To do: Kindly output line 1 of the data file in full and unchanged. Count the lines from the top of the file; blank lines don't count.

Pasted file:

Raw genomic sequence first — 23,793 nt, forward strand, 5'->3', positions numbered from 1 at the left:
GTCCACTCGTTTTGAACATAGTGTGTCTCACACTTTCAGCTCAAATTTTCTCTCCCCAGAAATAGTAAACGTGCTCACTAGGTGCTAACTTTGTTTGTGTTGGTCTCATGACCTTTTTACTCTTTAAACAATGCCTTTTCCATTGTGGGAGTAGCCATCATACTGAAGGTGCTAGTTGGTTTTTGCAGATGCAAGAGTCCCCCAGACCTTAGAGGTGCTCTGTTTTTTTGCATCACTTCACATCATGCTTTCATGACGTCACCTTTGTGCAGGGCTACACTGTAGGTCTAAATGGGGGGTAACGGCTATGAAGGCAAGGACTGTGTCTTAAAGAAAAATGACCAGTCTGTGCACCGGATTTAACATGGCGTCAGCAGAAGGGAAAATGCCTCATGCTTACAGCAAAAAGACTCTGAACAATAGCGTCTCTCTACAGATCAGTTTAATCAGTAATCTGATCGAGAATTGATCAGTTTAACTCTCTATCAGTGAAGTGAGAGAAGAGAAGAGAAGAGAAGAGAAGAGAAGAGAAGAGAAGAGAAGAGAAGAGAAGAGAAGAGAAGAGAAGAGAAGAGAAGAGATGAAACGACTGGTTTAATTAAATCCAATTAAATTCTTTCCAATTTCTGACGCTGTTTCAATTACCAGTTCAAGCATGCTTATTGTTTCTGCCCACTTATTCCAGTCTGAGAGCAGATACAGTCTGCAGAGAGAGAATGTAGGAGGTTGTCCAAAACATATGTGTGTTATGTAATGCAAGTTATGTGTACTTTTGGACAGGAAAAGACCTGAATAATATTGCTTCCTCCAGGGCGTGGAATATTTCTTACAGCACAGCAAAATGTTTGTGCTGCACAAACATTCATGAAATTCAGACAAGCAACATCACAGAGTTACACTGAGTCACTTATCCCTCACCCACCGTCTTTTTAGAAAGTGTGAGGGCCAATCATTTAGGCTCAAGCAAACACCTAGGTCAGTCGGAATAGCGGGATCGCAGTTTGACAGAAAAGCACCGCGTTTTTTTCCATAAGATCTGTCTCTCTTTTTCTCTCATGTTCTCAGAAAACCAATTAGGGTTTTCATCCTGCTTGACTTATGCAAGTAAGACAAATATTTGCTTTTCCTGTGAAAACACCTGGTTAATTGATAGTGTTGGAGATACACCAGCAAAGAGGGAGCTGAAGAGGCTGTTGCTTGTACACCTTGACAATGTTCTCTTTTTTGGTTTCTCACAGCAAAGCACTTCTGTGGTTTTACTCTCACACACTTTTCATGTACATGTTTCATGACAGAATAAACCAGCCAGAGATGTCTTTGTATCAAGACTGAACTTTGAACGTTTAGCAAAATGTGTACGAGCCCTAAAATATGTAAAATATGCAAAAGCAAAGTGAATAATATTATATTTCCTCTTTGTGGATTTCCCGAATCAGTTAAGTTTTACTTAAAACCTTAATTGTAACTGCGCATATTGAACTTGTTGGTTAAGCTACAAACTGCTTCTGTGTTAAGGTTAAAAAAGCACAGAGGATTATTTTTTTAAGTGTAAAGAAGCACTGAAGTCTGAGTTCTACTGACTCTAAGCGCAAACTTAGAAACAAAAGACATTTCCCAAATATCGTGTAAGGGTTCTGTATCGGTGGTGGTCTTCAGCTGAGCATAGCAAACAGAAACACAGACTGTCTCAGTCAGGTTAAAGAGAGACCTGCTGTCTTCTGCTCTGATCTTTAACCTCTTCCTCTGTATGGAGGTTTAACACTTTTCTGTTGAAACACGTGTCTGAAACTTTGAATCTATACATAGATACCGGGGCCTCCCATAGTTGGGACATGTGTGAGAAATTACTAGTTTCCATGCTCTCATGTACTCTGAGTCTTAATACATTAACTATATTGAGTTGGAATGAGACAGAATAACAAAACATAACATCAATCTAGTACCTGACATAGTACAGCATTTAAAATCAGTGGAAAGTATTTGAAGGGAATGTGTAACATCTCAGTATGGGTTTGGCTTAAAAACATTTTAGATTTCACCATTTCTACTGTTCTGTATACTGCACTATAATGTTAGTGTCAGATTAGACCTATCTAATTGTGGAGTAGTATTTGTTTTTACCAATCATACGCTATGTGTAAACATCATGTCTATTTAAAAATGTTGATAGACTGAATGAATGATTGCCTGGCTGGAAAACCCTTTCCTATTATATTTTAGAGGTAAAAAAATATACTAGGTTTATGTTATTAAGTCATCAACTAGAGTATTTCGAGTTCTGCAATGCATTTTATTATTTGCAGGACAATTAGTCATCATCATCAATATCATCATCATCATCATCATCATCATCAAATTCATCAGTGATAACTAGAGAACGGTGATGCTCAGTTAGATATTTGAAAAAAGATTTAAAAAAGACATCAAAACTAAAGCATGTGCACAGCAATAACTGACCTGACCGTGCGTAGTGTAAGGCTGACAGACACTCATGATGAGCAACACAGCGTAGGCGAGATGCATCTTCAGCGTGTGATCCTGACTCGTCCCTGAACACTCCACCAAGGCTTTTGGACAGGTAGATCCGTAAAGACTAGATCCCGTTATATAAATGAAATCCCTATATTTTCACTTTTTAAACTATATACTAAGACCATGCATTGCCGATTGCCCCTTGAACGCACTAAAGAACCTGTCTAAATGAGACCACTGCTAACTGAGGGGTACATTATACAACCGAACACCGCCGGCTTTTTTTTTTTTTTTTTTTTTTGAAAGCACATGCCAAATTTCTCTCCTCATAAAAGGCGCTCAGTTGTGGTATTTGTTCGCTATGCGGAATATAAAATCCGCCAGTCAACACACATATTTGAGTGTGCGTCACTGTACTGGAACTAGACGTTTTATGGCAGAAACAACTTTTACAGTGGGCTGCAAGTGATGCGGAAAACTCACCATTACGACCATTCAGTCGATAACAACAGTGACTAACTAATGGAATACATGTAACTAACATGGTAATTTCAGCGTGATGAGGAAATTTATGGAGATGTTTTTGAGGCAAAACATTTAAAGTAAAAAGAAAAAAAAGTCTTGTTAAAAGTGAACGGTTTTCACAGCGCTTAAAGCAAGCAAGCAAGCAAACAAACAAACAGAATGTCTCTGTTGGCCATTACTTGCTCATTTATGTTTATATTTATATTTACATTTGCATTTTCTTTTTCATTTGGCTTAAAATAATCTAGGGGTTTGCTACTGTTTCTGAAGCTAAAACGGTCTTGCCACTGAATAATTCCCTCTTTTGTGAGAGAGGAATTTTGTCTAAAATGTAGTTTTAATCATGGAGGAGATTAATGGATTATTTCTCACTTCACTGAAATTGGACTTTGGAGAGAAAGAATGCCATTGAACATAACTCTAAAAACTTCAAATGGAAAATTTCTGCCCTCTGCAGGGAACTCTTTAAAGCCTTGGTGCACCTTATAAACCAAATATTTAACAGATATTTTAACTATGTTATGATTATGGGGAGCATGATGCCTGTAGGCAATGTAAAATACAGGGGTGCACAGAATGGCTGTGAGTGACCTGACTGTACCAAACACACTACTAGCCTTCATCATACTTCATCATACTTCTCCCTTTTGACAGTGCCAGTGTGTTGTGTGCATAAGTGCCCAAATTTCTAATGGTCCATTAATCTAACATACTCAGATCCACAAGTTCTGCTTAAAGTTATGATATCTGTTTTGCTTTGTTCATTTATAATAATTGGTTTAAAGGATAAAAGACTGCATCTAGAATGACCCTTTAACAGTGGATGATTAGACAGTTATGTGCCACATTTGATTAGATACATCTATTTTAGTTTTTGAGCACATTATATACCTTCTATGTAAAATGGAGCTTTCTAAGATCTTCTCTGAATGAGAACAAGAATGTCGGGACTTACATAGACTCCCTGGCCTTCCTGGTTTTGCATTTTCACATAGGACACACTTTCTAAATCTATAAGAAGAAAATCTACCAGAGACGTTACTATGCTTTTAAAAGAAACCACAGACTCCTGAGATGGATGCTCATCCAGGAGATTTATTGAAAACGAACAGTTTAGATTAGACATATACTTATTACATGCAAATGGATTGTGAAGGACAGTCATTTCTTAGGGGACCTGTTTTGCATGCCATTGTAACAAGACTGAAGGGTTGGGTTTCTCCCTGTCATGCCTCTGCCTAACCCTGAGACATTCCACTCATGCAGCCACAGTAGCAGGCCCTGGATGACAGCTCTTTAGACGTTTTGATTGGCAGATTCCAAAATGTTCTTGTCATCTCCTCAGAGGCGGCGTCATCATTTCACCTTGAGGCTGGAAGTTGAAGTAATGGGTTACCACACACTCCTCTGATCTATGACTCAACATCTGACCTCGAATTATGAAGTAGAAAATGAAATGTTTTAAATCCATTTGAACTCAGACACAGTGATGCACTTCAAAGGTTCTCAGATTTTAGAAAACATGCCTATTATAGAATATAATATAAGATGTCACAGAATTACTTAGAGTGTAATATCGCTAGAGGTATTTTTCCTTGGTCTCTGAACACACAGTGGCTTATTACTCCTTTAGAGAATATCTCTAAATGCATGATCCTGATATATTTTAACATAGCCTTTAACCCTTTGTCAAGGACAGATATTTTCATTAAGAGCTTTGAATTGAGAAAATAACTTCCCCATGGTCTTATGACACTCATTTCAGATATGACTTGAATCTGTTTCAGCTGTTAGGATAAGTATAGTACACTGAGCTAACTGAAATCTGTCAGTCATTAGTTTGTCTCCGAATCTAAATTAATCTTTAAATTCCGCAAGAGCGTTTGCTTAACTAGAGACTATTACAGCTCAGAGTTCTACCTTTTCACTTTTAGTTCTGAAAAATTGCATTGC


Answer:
Raw genomic sequence first — 23,793 nt, forward strand, 5'->3', positions numbered from 1 at the left: